Bilberry (Vaccinium myrtillus) is a small, round, flat-topped fruit that grows in the wild. They grow on short, wiry bushes, primarily on high land in northern and west Europe.
Blueberries are, sometimes, mistaken for blueberries due to their tiny size and blue hue. However, they taste very different from blueberries.
What are the suitable ways to incorporate bilberries in your diet?
Suitable ways to incorporate bilberries into your diet include:
- Bilberry tastes somewhat acidic when eaten fresh.
- However, when boiled with sugar, it gives a delightful, deep flavor that may be used to make jam or pie filling.
- Juice is released from the berries when they are cooked. If you do not want a soggy bottom crust, drain them before putting them in a pie.
- Bilberry pie is a traditional British delicacy popular in the North of England, notably in Yorkshire.
- It is best served warm with rich cream or vanilla ice cream.
- Bilberries may be substituted for blueberries in any dish that calls for cooked blueberries. They are delicious in muffins, crumbles, tarts, and cheesecakes.
- Remember that raw bilberries have a more sour flavor than blueberries, so substituting them in a dish will result in a markedly different taste.
10 health benefits of bilberries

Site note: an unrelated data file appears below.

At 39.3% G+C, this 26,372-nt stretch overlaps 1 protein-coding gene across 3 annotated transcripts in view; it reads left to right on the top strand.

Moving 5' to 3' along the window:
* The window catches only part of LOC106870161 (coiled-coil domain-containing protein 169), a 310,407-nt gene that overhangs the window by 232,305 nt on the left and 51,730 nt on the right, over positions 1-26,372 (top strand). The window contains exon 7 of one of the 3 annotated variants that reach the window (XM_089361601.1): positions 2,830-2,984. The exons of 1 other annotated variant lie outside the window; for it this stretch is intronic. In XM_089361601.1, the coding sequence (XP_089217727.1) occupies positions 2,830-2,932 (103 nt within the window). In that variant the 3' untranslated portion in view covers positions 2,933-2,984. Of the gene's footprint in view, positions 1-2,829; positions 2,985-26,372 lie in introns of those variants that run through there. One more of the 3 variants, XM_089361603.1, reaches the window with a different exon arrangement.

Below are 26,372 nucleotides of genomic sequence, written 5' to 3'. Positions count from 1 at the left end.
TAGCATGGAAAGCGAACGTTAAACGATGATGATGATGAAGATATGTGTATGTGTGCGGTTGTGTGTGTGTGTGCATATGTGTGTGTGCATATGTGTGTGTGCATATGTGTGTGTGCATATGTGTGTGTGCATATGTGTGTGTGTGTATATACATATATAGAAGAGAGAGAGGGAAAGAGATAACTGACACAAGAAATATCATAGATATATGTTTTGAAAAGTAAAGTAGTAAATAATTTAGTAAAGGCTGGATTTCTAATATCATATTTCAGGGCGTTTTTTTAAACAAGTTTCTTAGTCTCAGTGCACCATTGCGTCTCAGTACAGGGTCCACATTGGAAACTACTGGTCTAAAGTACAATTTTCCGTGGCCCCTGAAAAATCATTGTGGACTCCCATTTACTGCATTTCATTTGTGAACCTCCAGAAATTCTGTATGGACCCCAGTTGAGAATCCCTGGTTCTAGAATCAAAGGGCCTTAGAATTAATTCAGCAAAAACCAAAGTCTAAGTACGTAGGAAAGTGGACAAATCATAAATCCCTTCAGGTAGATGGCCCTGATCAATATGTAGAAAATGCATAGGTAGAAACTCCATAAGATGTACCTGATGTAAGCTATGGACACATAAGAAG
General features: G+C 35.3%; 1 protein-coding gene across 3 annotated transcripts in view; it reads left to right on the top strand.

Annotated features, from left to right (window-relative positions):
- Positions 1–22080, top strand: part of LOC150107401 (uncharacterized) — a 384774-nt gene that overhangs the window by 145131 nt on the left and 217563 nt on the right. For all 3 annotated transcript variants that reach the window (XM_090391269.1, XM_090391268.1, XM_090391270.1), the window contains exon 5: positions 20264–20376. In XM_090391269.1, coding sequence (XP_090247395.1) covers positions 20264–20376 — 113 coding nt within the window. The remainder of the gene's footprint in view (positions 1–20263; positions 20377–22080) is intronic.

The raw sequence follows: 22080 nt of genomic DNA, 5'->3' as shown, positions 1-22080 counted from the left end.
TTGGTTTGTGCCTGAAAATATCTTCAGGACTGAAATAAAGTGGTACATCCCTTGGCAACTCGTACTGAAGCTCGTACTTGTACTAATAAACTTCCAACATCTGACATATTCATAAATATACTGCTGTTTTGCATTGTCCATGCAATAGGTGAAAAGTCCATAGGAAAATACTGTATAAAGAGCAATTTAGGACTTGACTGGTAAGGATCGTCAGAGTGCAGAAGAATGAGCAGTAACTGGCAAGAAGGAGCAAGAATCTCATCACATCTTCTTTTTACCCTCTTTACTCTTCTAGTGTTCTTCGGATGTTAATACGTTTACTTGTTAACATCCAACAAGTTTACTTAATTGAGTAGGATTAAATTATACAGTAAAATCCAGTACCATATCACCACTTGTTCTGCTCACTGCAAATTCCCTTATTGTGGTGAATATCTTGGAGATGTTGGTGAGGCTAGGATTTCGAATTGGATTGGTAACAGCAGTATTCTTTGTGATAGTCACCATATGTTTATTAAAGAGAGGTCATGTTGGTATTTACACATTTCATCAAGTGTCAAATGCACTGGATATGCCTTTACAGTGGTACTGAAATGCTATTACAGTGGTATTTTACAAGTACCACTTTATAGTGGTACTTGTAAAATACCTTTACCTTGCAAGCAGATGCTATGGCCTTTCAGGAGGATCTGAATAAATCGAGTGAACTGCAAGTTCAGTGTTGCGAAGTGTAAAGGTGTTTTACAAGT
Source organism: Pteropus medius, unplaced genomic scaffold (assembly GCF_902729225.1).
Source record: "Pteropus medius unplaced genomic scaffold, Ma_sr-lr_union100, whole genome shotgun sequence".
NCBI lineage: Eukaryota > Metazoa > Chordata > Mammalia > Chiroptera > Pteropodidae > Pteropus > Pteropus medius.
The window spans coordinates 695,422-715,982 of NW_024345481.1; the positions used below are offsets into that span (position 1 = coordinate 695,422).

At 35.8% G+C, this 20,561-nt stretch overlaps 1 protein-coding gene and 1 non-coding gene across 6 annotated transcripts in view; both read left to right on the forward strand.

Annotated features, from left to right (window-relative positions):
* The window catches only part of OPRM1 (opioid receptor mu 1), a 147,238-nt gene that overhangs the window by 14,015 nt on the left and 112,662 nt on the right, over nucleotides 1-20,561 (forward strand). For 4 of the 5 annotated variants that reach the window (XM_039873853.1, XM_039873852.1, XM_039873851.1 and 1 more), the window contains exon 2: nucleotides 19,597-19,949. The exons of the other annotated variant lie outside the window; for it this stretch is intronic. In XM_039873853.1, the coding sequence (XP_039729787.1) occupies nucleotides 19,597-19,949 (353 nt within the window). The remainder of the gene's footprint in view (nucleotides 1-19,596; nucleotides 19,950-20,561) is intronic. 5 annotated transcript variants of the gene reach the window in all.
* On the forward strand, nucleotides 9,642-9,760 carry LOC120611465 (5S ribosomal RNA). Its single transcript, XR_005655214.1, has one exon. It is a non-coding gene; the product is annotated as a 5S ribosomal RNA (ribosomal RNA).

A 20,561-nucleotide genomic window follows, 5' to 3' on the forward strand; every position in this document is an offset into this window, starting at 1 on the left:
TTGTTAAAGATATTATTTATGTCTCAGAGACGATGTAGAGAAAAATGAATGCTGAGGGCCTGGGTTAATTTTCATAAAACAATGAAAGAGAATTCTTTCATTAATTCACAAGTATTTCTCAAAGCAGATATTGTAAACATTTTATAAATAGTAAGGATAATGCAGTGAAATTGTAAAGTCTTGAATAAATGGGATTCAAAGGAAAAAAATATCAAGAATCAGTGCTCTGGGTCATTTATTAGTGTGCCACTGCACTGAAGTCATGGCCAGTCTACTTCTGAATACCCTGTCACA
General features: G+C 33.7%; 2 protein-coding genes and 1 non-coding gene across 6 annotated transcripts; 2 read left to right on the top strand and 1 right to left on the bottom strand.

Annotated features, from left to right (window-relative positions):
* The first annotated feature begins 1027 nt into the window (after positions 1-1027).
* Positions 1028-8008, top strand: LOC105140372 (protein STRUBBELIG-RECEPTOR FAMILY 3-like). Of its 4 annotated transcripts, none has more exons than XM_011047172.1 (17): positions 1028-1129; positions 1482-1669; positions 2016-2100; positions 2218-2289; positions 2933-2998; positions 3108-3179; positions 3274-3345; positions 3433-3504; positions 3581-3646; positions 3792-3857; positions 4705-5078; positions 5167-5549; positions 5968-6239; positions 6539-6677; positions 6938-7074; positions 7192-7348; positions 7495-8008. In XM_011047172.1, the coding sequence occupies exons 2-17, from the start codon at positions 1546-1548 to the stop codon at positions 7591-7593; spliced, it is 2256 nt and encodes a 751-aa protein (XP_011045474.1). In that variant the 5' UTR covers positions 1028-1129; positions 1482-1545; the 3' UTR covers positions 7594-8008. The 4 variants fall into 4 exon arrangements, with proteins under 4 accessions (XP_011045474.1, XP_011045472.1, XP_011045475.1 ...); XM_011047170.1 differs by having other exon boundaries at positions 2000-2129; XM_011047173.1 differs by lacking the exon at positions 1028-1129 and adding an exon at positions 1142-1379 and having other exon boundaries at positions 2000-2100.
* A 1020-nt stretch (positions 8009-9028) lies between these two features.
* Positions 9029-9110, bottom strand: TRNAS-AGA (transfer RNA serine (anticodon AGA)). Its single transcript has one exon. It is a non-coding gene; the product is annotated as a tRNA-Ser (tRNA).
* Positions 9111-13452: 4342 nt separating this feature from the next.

Here are 10 health benefits of bilberries:
- Improve heart health: According to the National Institutes of Health in the United States, there is evidence that bilberry extract may help reduce blood sugar and cholesterol levels. Animal studies report that anthocyanosides may inhibit low-density lipoprotein (LDL) cholesterol oxidation, which contributes to atherosclerosis and heart disease. Studies have reported that bilberries and anthocyanins lowered blood triglycerides, and total and LDL cholesterol levels while boosting high-density lipoprotein cholesterol levels. Although the available data are limited, bilberries can help reduce blood cholesterol. If you have high cholesterol, you should talk to your doctor about the possible advantages of adding them to your diet. Anthocyanosides are also known to aid with circulation and lower the risk of blood clot formation.